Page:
When I think of Tern and its popular electric cargo e-bikes, I think of two things: Incredible quality and incredibly expensive. But with the launch of its latest model today, the Tern Quick Haul, one of those things is fading away, and it’s not the quality.
The new Tern Quick Haul electric bike is the brand’s latest entry into the growing electric cargo and electric utility bike market.
The e-bike combines impressive cargo-hauling abilities with a small format to provide a serious car replacement candidate for urban riders.
Rolling on 20″ wheels, it has a smaller footprint than a typical full-size bike, yet it can carry more gear or passengers.
And it’s not only smaller in its typical footprint, but it can actually be parked standing on its tail thanks to Tern’s innovative rear rack. That can help it fit in a tiny elevator (think: Paris apartment) or in the corner of a small room or office.
That rear rack also provides plenty of room for strapping down gear, adding passenger seats, or even using Tern’s pet-carrying accessories. It’s the SUV of the electric bicycle world, yet in a somehow conveniently-sized package.
Tern’s Team Captain Josh Hon did an awesome job summing up exactly what type of uses e-bike the Quick Haul was designed for:
“The Quick Haul is how an e-bike optimized for city life should be designed. It should have a low step through frame for convenience, it should have plenty of room to carry stuff or even an extra passenger, and it should be built tough, so you can count on it for reliable long-term usage. And it should be compact so it can easily navigate stairwells, elevators, crowded bike parking areas, and busy streets.”
The Quick Haul is designed to carry loads of up to 150 kg (330 lb). And they surely can’t say this themselves, but you know if their lawyers will let them state that it can carry that much, they probably loaded twice that weight on it during testing.
Tern often shows its electric cargo bikes carrying kids, but I can vouch for the fact that they can carry adults on the back too. Josh Hon even took me for a spin on a GSD once, and it was perhaps even more fun (and a lot less responsibility) to watch life going by from the back seat.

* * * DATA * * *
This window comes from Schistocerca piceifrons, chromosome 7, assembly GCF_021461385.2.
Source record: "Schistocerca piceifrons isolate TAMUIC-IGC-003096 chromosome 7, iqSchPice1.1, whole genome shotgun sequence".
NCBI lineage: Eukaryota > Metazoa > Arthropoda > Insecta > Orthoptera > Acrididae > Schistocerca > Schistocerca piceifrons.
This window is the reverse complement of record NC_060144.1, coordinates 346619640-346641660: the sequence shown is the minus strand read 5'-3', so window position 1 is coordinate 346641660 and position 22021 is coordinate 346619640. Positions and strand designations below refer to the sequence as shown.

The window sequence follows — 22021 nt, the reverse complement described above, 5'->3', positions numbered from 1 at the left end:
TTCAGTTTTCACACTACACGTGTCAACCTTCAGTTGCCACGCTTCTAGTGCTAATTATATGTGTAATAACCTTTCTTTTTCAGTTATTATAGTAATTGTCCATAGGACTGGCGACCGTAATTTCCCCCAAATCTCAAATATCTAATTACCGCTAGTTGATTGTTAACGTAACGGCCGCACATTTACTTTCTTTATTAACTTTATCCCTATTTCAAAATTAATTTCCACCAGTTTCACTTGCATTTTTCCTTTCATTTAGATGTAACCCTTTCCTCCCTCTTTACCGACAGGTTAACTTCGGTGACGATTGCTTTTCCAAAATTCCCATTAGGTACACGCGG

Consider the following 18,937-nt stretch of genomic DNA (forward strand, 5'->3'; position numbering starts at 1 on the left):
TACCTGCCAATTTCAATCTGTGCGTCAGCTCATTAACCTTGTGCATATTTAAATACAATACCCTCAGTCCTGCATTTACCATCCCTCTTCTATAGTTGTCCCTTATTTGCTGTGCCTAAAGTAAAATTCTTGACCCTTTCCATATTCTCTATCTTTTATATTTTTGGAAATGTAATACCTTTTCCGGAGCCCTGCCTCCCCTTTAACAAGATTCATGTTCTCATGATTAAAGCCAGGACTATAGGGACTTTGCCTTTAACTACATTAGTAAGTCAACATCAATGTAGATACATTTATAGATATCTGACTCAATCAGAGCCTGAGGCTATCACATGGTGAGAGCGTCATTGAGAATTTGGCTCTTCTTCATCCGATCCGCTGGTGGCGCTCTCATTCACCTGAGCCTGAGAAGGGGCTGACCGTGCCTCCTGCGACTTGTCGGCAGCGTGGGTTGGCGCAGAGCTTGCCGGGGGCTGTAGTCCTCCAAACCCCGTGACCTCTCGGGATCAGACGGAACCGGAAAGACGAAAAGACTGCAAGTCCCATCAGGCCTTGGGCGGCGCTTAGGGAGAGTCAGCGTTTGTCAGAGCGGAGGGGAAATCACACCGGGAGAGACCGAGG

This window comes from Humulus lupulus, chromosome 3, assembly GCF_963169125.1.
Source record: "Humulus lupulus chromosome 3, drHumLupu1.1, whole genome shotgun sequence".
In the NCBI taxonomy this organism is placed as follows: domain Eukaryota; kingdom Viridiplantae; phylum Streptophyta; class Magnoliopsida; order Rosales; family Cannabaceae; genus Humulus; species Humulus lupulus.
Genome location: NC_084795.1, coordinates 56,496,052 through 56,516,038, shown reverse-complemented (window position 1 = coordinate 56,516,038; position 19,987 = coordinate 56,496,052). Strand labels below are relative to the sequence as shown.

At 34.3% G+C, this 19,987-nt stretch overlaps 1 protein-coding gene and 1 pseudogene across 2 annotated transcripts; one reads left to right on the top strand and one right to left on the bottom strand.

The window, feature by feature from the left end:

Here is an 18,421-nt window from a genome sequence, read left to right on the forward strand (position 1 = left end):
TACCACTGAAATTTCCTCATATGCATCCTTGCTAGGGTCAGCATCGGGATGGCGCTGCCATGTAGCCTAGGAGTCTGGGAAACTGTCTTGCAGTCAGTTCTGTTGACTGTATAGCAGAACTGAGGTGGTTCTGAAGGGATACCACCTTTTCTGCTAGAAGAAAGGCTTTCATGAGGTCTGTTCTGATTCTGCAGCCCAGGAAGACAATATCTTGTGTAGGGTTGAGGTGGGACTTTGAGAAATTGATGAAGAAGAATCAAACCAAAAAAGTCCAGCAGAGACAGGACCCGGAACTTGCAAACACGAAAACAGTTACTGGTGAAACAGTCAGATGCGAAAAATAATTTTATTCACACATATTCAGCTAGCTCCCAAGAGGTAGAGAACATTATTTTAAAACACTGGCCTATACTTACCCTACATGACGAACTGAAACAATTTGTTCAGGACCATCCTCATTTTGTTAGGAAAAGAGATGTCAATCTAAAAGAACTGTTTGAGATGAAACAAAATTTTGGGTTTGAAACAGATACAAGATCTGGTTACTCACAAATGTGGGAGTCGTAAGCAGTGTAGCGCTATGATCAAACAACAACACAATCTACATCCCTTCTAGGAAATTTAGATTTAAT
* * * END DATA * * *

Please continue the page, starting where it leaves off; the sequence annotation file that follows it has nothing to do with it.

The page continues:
In fact, to ensure safety under such heavy loads, Tern even applies its e-bikes to the most rigorous testing standards in the industry.
As Josh continued, Tern places serious importance on holding itself to a higher standard:
“We put our bikes through some of the toughest tests in the industry, and often, we design even more severe tests when we think existing standards aren’t tough enough.”
You may already be familiar with the Tern HSD and GSD electric bikes, two incredibly well-outfitted models that we’ve featured before. But those e-bikes are quite pricey, starting at nearly $4k and increasing quickly from there.
But the new Tern Quick Haul will start at US $2,999 in the US and €2,999 in Europe when it becomes available in Q2 of this year.
That’s a pretty low starting price for any Bosch mid-drive electric bike, let alone one from Tern.
It looks like the company was able to get to that low price by cutting out a few of the fancier components we’re used to seeing. There’s no internally geared hub or electronic shifting on the entry-level Quick Haul D8. Instead, we’ve got a Shimano Acera derailleur with an eight-speed drivetrain connected to Bosch’s more affordable Active Line Plus motor. That means the bike will top out at 20 mph (32 km/h) in the US.
Upgrading to the US $3,299 Quick Haul P9 nets riders higher speeds of up to 28 mph (45 km/h) thanks to the inclusion of Bosch’s Performance Line or Performance Line Sport (likely depending on the location) motor, plus a nine-speed drivetrain. There will eventually be an even nicer Quick Haul P5i added to the line as well, and that model will feature a Shimano Nexus 5 internally geared hub with a chain or Gates belt drive (likely depending on the specific model chosen upon release).
Of note is the fact that at its US $2,999 price, the Quick Haul D8 ekes out the best possible tax credit under the E-BIKE Act, which if passed will provide a 30% tax credit towards the purchase of a new electric bike in the US, up to a $900 benefit. The chance of passage doesn’t look as rosy as it once did, but there’s always hope.
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